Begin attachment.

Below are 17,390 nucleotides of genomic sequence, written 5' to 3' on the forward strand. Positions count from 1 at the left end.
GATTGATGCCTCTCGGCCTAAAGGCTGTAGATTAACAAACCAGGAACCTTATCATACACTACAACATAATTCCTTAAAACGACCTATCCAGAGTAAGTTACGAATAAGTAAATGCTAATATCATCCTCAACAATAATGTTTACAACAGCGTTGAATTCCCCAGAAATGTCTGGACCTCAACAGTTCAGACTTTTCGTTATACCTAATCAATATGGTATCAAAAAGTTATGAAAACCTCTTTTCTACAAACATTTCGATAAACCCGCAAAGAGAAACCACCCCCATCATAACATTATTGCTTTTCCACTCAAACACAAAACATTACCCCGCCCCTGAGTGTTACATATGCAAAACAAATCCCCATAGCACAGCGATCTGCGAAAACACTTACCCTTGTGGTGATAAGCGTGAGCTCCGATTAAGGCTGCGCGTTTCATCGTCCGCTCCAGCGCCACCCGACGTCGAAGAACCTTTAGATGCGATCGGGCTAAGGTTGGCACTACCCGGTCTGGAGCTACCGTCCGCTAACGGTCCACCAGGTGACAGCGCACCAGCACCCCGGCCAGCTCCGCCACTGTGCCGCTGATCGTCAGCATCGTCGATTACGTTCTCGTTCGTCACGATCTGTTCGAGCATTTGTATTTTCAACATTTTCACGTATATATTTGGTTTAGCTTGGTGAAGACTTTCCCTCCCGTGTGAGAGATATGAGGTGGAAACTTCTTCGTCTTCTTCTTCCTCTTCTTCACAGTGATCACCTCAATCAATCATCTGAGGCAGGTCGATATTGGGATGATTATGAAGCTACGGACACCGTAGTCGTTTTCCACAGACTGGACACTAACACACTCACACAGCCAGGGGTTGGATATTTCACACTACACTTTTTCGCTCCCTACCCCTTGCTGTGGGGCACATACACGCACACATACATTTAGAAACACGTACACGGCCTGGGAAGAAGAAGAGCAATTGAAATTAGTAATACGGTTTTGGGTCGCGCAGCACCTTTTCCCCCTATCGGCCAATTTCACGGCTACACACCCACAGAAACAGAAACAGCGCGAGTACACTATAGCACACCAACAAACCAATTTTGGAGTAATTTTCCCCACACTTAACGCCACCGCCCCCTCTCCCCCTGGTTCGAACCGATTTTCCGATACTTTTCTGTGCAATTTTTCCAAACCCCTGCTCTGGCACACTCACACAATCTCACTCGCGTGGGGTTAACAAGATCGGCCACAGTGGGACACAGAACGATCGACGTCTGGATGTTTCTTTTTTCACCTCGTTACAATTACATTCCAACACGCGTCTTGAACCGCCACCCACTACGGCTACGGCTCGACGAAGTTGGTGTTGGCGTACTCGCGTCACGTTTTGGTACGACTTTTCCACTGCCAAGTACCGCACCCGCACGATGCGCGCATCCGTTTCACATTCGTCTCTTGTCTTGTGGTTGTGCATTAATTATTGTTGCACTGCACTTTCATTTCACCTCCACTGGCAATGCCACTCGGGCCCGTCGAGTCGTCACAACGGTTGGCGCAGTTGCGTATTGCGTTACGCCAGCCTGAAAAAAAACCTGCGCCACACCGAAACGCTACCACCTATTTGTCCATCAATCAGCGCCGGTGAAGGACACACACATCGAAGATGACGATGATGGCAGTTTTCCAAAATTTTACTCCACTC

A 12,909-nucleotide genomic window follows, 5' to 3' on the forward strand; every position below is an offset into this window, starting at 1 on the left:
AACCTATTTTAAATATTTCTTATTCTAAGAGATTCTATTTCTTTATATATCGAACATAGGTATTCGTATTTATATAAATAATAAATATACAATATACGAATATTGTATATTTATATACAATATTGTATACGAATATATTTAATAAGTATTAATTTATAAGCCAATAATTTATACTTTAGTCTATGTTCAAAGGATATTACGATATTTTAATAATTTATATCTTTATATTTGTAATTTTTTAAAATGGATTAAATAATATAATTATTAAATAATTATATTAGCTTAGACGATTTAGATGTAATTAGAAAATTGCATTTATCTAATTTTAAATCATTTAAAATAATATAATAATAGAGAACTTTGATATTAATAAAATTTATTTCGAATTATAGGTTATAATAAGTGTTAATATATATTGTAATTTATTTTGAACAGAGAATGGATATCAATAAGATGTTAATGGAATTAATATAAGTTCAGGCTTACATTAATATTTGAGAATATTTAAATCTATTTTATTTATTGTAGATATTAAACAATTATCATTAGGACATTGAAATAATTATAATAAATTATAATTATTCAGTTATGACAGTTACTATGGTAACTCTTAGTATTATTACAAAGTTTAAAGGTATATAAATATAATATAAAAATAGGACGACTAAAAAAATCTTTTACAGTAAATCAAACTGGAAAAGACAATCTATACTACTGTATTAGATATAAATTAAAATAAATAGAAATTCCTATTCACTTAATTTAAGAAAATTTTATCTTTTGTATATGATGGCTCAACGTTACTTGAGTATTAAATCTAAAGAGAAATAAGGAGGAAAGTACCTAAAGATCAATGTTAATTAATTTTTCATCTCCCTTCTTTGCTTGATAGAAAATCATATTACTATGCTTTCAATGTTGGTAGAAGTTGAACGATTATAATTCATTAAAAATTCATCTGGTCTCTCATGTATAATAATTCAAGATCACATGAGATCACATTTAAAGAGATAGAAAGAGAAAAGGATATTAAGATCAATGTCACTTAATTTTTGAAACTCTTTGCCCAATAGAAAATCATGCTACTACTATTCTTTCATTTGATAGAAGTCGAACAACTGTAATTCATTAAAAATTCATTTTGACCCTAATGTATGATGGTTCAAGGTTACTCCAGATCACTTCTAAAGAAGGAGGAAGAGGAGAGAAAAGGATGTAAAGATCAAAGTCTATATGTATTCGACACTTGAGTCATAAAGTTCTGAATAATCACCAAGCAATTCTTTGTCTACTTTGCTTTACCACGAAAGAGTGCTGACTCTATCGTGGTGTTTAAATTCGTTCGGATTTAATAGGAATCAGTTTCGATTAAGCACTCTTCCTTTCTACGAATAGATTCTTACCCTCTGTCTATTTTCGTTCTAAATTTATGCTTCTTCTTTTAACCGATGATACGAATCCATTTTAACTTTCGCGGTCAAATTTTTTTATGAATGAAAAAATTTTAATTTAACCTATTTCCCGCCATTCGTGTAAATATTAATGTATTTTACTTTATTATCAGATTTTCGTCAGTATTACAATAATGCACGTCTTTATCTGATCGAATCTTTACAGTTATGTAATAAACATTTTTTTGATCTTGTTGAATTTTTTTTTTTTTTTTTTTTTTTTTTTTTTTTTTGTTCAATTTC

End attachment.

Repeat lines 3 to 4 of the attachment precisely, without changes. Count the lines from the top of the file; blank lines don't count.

A 12,909-nucleotide genomic window follows, 5' to 3' on the forward strand; every position below is an offset into this window, starting at 1 on the left:
AACCTATTTTAAATATTTCTTATTCTAAGAGATTCTATTTCTTTATATATCGAACATAGGTATTCGTATTTATATAAATAATAAATATACAATATACGAATATTGTATATTTATATACAATATTGTATACGAATATATTTAATAAGTATTAATTTATAAGCCAATAATTTATACTTTAGTCTATGTTCAAAGGATATTACGATATTTTAATAATTTATATCTTTATATTTGTAATTTTTTAAAATGGATTAAATAATATAATTATTAAATAATTATATTAGCTTAGACGATTTAGATGTAATTAGAAAATTGCATTTATCTAATTTTAAATCATTTAAAATAATATAATAATAGAGAACTTTGATATTAATAAAATTTATTTCGAATTATAGGTTATAATAAGTGTTAATATATATTGTAATTTATTTTGAACAGAGAATGGATATCAATAAGATGTTAATGGAATTAATATAAGTTCAGGCTTACATTAATATTTGAGAATATTTAAATCTATTTTATTTATTGTAGATATTAAACAATTATCATTAGGACATTGAAATAATTATAATAAATTATAATTATTCAGTTATGACAGTTACTATGGTAACTCTTAGTATTATTACAAAGTTTAAAGGTATATAAATATAATATAAAAATAGGACGACTAAAAAAATCTTTTACAGTAAATCAAACTGGAAAAGACAATCTATACTACTGTATTAGATATAAATTAAAATAAATAGAAATTCCTATTCACTTAATTTAAGAAAATTTTATCTTTTGTATATGATGGCTCAACGTTACTTGAGTATTAAATCTAAAGAGAAATAAGGAGGAAAGTACCTAAAGATCAATGTTAATTAATTTTTCATCTCCCTTCTTTGCTTGATAGAAAATCATATTACTATGCTTTCAATGTTGGTAGAAGTTGAACGATTATAATTCATTAAAAATTCATCTGGTCTCTCATGTATAATAATTCAAGATCACATGAGATCACATTTAAAGAGATAGAAAGAGAAAAGGATATTAAGATCAATGTCACTTAATTTTTGAAACTCTTTGCCCAATAGAAAATCATGCTACTACTATTCTTTCATTTGATAGAAGTCGAACAACTGTAATTCATTAAAAATTCATTTTGACCCTAATGTATGATGGTTCAAGGTTACTCCAGATCACTTCTAAAGAAGGAGGAAGAGGAGAGAAAAGGATGTAAAGATCAAAGTCTATATGTATTCGACACTTGAGTCATAAAGTTCTGAATAATCACCAAGCAATTCTTTGTCTACTTTGCTTTACCACGAAAGAGTGCTGACTCTATCGTGGTGTTTAAATTCGTTCGGATTTAATAGGAATCAGTTTCGATTAAGCACTCTTCCTTTCTACGAATAGATTCTTACCCTCTGTCTATTTTCGTTCTAAATTTATGCTTCTTCTTTTAACCGATGATACGAATCCATTTTAACTTTCGCGGTCAAATTTTTTTATGAATGAAAAAATTTTAATTTAACCTATTTCCCGCCATTCGTGTAAATATTAATGTATTTTACTTTATTATCAGATTTTCGTCAGTATTACAATAATGCACGTCTTTATCTGATCGAATCTTTACAGTTATGTAATAAACATTTTTTTGATCTTGTTGAATTTTTTTTTTTTTTTTTTTTTTTTTTTTTTTTTTGTTCAATTTC